The next time Dino Rossi is in Whitman County, we will have to plead our case to him and hope that he will provide some relief when he is (re)elected governor. It's for sure the Queen will never help us.
From today's Moscow-Pullman Daily News:
PULLMAN: Stormwater costs discourage businesses
Corporate Pointe Developers, SEL among those who will have to pay the most
Duane Brelsford doesn't have much to say about Pullman's proposed stormwater utility ordinance.
The Corporate Pointe Developers president may be one of those hardest hit by the ordinance, which will charge stormwater fees to businesses and home owners within city limits.
"What can I say? We actually don't have a say," he said. "The state imposes it on the city and the city imposes it on people with impervious surfaces. No one has the money to handle this."
The fees are expected to be based on outdoor impervious surfaces, which means that Brelsford's more than 5 million square feet of property - which includes about 1,600 living units and retail spaces such as the Pullman Athletic Club and Fireside Grille - could cost him as much as $100,000 a year in fees.
Pullman leaders are drafting the ordinance that likely will be implemented by Oct. 1. Stormwater Services Manager Rob Buchert said the new utility is the city's most realistic option to recover the costs associated with the Washington State Department of Ecology-issued municipal stormwater permit. The permits were issued to municipalities throughout the state in 2007 and are designed to manage the quality and quantity of runoff from development and to control stormwater discharge into area waterways.
Buchert said the city needs to bring in about $800,000 per year to pay for costs associated with the five-year permit, estimated at about $4.4 million. The utility fees will help create a new arm of the city maintenance department to oversee the nearly 1,000 stormdrains and roughly 80 pipes that discharge stormwater into area waterways and will help create a savings account to pay for costs associated with the second permit cycle, which is to begin in 2012.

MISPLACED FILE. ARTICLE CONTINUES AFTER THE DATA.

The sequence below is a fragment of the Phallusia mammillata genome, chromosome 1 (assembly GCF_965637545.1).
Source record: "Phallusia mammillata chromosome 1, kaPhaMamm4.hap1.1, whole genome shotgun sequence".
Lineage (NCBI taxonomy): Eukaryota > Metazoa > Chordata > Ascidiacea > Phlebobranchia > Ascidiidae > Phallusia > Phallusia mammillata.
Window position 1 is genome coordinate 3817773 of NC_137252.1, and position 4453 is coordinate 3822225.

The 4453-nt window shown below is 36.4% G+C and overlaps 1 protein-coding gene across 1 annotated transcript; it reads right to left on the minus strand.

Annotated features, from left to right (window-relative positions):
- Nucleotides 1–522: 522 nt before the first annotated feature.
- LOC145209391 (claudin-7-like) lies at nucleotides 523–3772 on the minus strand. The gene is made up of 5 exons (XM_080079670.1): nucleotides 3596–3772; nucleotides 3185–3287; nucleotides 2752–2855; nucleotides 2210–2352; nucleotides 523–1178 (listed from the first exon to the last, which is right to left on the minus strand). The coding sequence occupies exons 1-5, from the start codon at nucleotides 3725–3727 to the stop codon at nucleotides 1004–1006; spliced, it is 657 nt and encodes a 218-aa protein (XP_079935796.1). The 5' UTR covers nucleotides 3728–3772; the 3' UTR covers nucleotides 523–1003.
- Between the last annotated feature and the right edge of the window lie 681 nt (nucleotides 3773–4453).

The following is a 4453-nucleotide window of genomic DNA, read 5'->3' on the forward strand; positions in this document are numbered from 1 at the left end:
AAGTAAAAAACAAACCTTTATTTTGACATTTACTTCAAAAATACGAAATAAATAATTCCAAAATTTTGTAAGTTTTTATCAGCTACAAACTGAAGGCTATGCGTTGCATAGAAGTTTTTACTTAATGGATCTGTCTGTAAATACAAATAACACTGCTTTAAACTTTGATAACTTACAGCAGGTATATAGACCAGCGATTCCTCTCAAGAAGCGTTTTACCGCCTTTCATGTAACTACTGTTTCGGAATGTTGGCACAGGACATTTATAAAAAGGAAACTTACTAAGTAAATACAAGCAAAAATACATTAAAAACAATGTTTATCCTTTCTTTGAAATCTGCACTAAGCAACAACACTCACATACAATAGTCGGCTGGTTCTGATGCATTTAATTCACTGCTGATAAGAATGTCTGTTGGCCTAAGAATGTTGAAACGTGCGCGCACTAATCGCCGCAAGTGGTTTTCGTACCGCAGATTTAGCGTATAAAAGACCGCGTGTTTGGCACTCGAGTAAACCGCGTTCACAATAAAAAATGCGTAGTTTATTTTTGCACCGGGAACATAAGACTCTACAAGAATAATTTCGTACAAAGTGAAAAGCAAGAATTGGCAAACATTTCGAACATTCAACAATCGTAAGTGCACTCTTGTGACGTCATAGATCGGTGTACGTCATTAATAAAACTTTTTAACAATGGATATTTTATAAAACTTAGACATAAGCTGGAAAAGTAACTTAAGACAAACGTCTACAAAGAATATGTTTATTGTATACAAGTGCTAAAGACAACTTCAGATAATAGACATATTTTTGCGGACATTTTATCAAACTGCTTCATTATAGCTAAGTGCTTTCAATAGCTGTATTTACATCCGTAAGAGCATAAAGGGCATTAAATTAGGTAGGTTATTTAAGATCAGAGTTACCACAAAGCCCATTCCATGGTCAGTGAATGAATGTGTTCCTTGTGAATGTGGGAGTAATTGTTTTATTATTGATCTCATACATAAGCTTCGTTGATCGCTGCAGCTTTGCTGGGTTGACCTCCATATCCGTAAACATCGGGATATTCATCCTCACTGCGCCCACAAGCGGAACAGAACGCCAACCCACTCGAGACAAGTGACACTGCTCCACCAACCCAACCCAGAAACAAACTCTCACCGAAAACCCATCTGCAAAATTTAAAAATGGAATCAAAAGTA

Consultants aiding the city in drafting the ordinance have taken aerial photographs to calculate an estimated fee structure. They have estimated that single-family homes in Pullman have about 3,500 square feet of impervious surfaces on average, and that figure has been determined to be one equivalent billing unit at a cost of a proposed $7 per month.
For developed nonresidential property, the square footage of impervious surface would be divided by 3,500 to determine the number of billing units. Impervious surfaces include the asphalt in parking lots and roofs on structures, which do not allow water to penetrate, causing untreated runoff to stream into area waterways.
Susan Fagan, director of public affairs for Schweitzer Engineering Laboratories, finds the proposed ordinance discouraging, considering the company takes measures to prevent stormwater pollution and employs the best management practices for every construction project on its Pullman campus.
"We have done a lot of stormwater pollution prevention. We care about the environment in which we operate and we care about the environment in which we live ... but this seems like overkill," she said.
Fagan said SEL owns 800,000 square feet of impervious surface, and the company could have to pay an annual stormwater utility fee of about $20,000. That additional cost could mean the company may rethink ideas to build further facilities on the campus. SEL's most recent plans included construction of a hotel to complement the SEL Event Center built in 2006.